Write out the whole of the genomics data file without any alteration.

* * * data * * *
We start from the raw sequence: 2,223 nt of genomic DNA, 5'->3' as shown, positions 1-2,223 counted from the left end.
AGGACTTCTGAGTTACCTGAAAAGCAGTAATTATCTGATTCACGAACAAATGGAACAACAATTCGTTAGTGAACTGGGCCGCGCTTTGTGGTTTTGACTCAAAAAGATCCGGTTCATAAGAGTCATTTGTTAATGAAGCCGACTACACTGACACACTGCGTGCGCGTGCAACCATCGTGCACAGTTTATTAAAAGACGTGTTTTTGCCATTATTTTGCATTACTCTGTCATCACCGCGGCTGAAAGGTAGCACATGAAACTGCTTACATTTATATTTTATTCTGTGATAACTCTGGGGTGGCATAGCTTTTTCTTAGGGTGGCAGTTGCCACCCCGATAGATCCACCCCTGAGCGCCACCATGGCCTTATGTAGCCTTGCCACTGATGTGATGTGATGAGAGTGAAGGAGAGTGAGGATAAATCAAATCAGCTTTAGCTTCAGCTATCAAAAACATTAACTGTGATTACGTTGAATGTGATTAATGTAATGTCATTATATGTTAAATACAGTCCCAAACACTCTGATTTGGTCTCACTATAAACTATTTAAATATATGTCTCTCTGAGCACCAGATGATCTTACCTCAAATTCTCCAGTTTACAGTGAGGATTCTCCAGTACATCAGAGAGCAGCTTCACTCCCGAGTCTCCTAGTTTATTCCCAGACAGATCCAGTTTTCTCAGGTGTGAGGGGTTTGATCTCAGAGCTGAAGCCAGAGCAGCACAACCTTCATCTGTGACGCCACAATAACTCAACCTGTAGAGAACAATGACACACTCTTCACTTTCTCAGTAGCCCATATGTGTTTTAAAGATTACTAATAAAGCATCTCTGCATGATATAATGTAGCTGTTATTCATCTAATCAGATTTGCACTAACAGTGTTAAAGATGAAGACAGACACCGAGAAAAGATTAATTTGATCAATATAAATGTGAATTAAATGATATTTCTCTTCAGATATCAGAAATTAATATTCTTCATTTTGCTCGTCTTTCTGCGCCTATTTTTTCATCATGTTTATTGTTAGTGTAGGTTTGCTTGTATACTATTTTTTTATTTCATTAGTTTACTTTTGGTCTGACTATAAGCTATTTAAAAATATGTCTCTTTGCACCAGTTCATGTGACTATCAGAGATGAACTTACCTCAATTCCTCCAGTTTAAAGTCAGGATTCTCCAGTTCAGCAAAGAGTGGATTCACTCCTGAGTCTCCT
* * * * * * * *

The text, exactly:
We start from the raw sequence: 2,223 nt of genomic DNA, 5'->3' as shown, positions 1-2,223 counted from the left end.
AGGACTTCTGAGTTACCTGAAAAGCAGTAATTATCTGATTCACGAACAAATGGAACAACAATTCGTTAGTGAACTGGGCCGCGCTTTGTGGTTTTGACTCAAAAAGATCCGGTTCATAAGAGTCATTTGTTAATGAAGCCGACTACACTGACACACTGCGTGCGCGTGCAACCATCGTGCACAGTTTATTAAAAGACGTGTTTTTGCCATTATTTTGCATTACTCTGTCATCACCGCGGCTGAAAGGTAGCACATGAAACTGCTTACATTTATATTTTATTCTGTGATAACTCTGGGGTGGCATAGCTTTTTCTTAGGGTGGCAGTTGCCACCCCGATAGATCCACCCCTGAGCGCCACCATGGCCTTATGTAGCCTTGCCACTGATGTGATGTGATGAGAGTGAAGGAGAGTGAGGATAAATCAAATCAGCTTTAGCTTCAGCTATCAAAAACATTAACTGTGATTACGTTGAATGTGATTAATGTAATGTCATTATATGTTAAATACAGTCCCAAACACTCTGATTTGGTCTCACTATAAACTATTTAAATATATGTCTCTCTGAGCACCAGATGATCTTACCTCAAATTCTCCAGTTTACAGTGAGGATTCTCCAGTACATCAGAGAGCAGCTTCACTCCCGAGTCTCCTAGTTTATTCCCAGACAGATCCAGTTTTCTCAGGTGTGAGGGGTTTGATCTCAGAGCTGAAGCCAGAGCAGCACAACCTTCATCTGTGACGCCACAATAACTCAACCTGTAGAGAACAATGACACACTCTTCACTTTCTCAGTAGCCCATATGTGTTTTAAAGATTACTAATAAAGCATCTCTGCATGATATAATGTAGCTGTTATTCATCTAATCAGATTTGCACTAACAGTGTTAAAGATGAAGACAGACACCGAGAAAAGATTAATTTGATCAATATAAATGTGAATTAAATGATATTTCTCTTCAGATATCAGAAATTAATATTCTTCATTTTGCTCGTCTTTCTGCGCCTATTTTTTCATCATGTTTATTGTTAGTGTAGGTTTGCTTGTATACTATTTTTTTATTTCATTAGTTTACTTTTGGTCTGACTATAAGCTATTTAAAAATATGTCTCTTTGCACCAGTTCATGTGACTATCAGAGATGAACTTACCTCAATTCCTCCAGTTTAAAGTCAGGATTCTCCAGTTCAGCAAAGAGTGGATTCACTCCTGAGTCTCCT